Switzerland's population is shaped by emigration and immigration. More and more Swiss nationals are choosing to live abroad. At the same time, a quarter of the total population are foreign nationals.
Emigration and immigration
A growing proportion of Swiss citizens live abroad – currently more than one in ten. Between the 15th and 18th centuries, people left Switzerland to work as mercenaries or to escape poverty and sectarian conflicts. Today, those leaving include employees, students, researchers and artists who tend to leave Switzerland only temporarily in order to study or to broaden their professional experience – or pensioners who choose to spend their retirement abroad. Three quarters of the emigrants have multiple nationalities.
France and Germany the most popular destinations
Two thirds of Swiss nationals living abroad choose to do so in another European country – most of them in France and Germany. Outside Europe, most are drawn to the United States, Canada and Australia.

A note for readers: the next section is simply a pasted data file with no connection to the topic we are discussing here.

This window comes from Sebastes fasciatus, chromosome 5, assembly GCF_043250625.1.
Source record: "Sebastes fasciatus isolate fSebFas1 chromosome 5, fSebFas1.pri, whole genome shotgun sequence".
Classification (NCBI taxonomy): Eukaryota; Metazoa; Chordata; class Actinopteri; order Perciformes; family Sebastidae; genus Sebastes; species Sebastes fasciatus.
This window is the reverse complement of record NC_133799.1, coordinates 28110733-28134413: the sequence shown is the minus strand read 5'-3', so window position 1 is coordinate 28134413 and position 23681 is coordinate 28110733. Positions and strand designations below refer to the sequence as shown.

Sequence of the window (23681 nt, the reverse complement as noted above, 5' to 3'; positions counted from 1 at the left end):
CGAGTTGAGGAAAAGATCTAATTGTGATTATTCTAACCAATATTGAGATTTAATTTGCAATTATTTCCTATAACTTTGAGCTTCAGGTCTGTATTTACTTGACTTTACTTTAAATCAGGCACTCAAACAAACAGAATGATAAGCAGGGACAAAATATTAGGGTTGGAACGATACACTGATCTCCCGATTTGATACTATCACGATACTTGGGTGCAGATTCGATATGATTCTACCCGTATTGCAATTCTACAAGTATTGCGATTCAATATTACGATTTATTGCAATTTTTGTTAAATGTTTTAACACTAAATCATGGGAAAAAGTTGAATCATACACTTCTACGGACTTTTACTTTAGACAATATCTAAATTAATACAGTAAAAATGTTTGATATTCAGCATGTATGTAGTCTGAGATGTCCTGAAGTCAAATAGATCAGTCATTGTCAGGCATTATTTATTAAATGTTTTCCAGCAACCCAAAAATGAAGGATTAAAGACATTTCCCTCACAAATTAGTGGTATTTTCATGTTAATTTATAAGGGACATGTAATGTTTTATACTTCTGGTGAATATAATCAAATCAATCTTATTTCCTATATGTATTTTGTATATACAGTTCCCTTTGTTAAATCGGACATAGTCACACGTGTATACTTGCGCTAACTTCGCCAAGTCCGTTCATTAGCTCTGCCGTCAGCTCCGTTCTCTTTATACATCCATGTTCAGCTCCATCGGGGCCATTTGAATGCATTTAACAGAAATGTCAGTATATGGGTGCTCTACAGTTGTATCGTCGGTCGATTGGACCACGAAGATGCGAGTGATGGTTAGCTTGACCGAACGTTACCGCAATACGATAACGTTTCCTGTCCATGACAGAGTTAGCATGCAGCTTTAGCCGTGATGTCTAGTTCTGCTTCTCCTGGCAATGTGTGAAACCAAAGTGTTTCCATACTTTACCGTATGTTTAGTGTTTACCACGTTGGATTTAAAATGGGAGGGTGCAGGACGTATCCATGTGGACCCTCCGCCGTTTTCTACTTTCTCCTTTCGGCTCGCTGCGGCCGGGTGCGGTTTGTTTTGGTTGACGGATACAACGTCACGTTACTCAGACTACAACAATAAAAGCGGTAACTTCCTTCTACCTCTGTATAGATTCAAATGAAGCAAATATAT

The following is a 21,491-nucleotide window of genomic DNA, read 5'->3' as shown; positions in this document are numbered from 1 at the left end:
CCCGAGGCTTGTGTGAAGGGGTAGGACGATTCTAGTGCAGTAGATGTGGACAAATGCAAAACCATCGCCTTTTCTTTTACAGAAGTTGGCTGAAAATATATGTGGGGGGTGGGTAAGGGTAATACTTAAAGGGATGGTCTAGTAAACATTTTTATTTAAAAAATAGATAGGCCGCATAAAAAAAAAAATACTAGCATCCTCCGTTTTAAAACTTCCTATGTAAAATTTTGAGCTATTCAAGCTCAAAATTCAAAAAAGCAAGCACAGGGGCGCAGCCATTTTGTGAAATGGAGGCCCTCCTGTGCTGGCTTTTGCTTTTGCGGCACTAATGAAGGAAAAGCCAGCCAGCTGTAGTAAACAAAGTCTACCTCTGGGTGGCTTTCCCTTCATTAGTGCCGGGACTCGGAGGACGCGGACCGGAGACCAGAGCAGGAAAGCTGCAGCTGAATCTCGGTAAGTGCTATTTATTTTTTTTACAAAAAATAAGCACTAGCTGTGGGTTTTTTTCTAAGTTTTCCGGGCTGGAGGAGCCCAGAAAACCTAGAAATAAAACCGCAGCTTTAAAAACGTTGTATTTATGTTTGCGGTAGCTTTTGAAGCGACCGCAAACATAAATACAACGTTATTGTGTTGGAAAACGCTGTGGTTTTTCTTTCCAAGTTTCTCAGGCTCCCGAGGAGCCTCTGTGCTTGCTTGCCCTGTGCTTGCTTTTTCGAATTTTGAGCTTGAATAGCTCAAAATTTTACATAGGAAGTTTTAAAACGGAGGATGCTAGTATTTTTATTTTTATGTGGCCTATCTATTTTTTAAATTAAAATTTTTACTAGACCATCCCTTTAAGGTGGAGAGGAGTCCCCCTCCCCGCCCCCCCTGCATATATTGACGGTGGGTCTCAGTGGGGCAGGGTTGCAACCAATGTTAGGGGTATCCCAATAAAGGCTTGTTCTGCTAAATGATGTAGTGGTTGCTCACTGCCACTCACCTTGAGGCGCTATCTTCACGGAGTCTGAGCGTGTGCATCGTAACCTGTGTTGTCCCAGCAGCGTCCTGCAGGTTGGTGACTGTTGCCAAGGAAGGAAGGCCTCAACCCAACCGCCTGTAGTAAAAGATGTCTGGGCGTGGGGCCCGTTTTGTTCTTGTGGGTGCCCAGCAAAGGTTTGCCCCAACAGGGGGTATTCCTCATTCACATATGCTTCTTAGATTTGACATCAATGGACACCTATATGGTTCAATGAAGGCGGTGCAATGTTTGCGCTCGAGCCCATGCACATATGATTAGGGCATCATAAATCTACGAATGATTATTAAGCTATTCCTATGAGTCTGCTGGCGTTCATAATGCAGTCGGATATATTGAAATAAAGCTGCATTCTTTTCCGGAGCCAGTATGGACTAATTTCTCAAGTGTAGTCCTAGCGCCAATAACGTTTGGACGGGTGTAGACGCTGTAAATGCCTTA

At the same time, Switzerland has a high proportion of foreign nationals – a full quarter of the population do not have a Swiss passport. However, more than one fifth of the foreign resident population was born or grew up in Switzerland. Around 40% of the Swiss population has a migration background. The high proportion of foreign nationals reinforces the country's already multicultural character.
Italians and Germans the largest foreign community
With just over 300,000 people each, Italians and Germans are the largest foreign communities in Switzerland, followed by Portuguese and French. To date, more than three quarters of immigrants have come from other European countries. However, the proportion of people with non-European passports is increasing year on year.
From a regional perspective, the proportion of foreign nationals varies greatly, depending on the degree of urbanisation, economic structure and proximity to the border. For example, the proportion of foreign nationals in the canton of Geneva is 40%, while in the canton of Uri it is slightly more than 10%.